In a democracy, politicians ply their trade in a deliberately adversarial arena. Joe Heath’s paper, an “An Adversarial Ethic for Business, outlines how in adversarial institutions, we can distinguish competitors’ goals within the competition from the aims of the competition. Applied to elections, our politicians are supposed to campaign with the goal of winning enough votes to be elected to legislative assembly — even though democratic elections themselves aim to select the best representatives of our interests for the purpose of making good social policy. However, after elections, our politicians are supposed to actually govern, which is to do the job of representing their constituents’ interests to create policy and law to serves those interests.

Politicians are supposed to try to win elections and to make good legislation. But because they need to do the first to be selected to do the second, our democratic system can reward tactics that are great for winning elections and terrible for making just legislation. And there is nothing in the structure of our democratic elections that stops us from electing politicians who are just really good at campaigning but crappy at governing.

We see graphs like this that represent senators’ tendencies toward disagreement over legislation. Sure, it might be the case that they are simply representing constituents’ increasingly polarized interests. Regardless, this sort of disagreement makes it difficult to get bills passed. So, even if our elected officials were voting to represent constituents’ interests, they could still be doing a crappy job of creating social policy.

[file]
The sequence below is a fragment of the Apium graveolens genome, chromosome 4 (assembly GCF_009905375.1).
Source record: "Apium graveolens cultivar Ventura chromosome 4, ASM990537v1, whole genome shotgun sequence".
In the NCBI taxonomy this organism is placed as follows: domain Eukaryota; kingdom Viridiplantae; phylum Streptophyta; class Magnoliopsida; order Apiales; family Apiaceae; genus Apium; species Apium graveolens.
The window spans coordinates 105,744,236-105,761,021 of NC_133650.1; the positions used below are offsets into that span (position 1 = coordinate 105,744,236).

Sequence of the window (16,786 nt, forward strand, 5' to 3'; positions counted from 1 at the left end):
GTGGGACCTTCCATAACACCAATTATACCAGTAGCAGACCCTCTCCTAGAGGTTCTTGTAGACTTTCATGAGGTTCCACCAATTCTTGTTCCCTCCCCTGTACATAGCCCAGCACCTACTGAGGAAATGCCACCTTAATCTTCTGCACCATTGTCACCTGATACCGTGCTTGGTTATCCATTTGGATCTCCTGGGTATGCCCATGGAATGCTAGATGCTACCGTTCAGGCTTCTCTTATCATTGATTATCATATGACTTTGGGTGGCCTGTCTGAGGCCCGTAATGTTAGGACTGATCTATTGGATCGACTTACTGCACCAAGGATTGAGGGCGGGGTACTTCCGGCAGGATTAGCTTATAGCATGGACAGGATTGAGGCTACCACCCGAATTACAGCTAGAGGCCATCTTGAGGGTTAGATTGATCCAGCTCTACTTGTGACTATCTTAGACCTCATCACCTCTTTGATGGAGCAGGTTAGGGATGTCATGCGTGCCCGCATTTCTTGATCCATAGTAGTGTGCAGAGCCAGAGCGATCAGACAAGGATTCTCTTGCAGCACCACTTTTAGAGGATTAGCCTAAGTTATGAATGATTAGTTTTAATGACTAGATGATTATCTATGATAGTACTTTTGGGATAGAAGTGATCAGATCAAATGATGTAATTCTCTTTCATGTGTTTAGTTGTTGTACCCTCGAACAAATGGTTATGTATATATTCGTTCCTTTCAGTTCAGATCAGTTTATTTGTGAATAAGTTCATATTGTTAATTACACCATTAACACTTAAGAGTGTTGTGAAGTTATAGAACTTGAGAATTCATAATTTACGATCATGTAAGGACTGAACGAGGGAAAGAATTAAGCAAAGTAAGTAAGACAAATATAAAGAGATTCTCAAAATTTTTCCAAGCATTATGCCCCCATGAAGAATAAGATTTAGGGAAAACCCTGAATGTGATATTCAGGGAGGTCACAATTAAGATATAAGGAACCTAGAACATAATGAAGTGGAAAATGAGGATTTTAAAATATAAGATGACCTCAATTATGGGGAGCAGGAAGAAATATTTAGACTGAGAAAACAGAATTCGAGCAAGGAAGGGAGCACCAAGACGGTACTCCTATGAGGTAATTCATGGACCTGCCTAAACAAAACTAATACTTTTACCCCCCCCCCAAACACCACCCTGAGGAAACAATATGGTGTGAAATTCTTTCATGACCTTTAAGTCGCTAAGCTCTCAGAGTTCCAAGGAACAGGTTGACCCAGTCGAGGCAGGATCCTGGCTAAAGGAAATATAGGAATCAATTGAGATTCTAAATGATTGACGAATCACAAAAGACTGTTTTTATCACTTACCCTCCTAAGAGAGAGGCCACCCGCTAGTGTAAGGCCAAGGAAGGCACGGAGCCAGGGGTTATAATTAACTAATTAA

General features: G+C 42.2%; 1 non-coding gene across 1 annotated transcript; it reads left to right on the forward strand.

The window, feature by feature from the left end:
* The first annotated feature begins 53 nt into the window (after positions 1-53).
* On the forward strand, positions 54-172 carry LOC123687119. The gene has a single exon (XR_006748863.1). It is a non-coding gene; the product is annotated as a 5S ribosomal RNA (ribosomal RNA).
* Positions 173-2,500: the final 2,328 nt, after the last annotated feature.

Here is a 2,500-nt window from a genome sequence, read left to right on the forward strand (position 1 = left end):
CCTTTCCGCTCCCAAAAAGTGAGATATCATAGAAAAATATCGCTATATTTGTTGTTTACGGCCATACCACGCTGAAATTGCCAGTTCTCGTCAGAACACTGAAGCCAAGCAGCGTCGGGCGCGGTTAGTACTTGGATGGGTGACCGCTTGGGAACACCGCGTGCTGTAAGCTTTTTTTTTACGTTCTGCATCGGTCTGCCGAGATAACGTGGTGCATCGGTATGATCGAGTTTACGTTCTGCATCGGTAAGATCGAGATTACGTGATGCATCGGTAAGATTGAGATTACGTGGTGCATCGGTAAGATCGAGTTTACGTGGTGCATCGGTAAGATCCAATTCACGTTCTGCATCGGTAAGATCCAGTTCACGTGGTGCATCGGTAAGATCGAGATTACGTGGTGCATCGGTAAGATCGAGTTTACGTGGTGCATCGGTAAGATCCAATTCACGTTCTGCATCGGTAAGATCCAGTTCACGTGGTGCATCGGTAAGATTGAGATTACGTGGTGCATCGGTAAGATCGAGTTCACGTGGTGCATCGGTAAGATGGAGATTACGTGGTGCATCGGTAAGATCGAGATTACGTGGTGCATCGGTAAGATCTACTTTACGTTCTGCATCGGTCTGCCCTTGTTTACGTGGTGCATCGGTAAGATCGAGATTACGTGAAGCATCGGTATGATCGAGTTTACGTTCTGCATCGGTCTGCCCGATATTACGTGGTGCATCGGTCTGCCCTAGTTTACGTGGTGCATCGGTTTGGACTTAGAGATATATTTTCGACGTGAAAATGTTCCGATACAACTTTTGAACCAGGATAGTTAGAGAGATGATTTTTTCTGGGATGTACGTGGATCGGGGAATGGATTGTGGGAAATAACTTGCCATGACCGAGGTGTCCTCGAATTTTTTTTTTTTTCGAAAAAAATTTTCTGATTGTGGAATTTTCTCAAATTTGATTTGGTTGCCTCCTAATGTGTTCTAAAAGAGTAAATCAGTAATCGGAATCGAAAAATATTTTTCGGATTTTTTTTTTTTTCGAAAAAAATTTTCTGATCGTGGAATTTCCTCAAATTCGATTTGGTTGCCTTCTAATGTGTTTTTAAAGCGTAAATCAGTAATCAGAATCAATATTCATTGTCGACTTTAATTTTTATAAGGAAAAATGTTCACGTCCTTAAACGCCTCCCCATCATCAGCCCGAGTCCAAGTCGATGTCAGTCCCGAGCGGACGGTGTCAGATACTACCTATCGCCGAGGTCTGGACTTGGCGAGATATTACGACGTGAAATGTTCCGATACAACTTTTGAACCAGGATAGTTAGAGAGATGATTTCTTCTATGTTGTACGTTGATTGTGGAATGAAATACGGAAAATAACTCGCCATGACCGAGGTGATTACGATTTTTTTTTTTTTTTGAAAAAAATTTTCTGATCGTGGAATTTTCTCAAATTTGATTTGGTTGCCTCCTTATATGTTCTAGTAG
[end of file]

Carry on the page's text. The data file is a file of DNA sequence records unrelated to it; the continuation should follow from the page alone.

Maybe I have been a little hard on our politicians. Do I think that all politicians are hacks? No. Some of my favourite people are politicians. 

But in all seriousness — a lot of them are hacks. 

 To be clear, I’m not claiming that all politicians are crappy at every aspect of their jobs. In fact, they seem to be very good at campaigning to win elections. What many of them are not good at, and maybe don’t even care about, is doing the “people’s work” that we supposedly elect them to do. It’s this failure that should lead us to ask, “who are these hacks man?”

Let’s revisit the Vancouver Mayor. Back in 2010, the Mayor’s center-left party, Vision, was part of an official coalition with the city’s far-left party, COPE. Vision realized that if they cooperated with the far-left in elections, they would gain the cooperation that they needed in post-election councils to get their municipal projects off the ground. This was a strategic move, too. By running a non-overlapping slate of candidates with COPE, Vision was able to gain the support and votes of Vancouver’s more liberal constituents. 

COPE eventually decided to end the coalition in 2013.

This is an interesting case study because Vision was able to garner votes by taking actions that were prudent for governing. It seems rare these days to find a political climate that rewards behavior that is strategic to good governance, and not just strategic to winning campaigns. 

We should worry that we are doing something wrong if we believe that our democratic elections are supposed to select for the best representatives for the purpose of governing — these days, it looks like we are selecting hacks. 

– Alex DeForge

Duke Student Government Elections: Students actively avoid adversarial tactics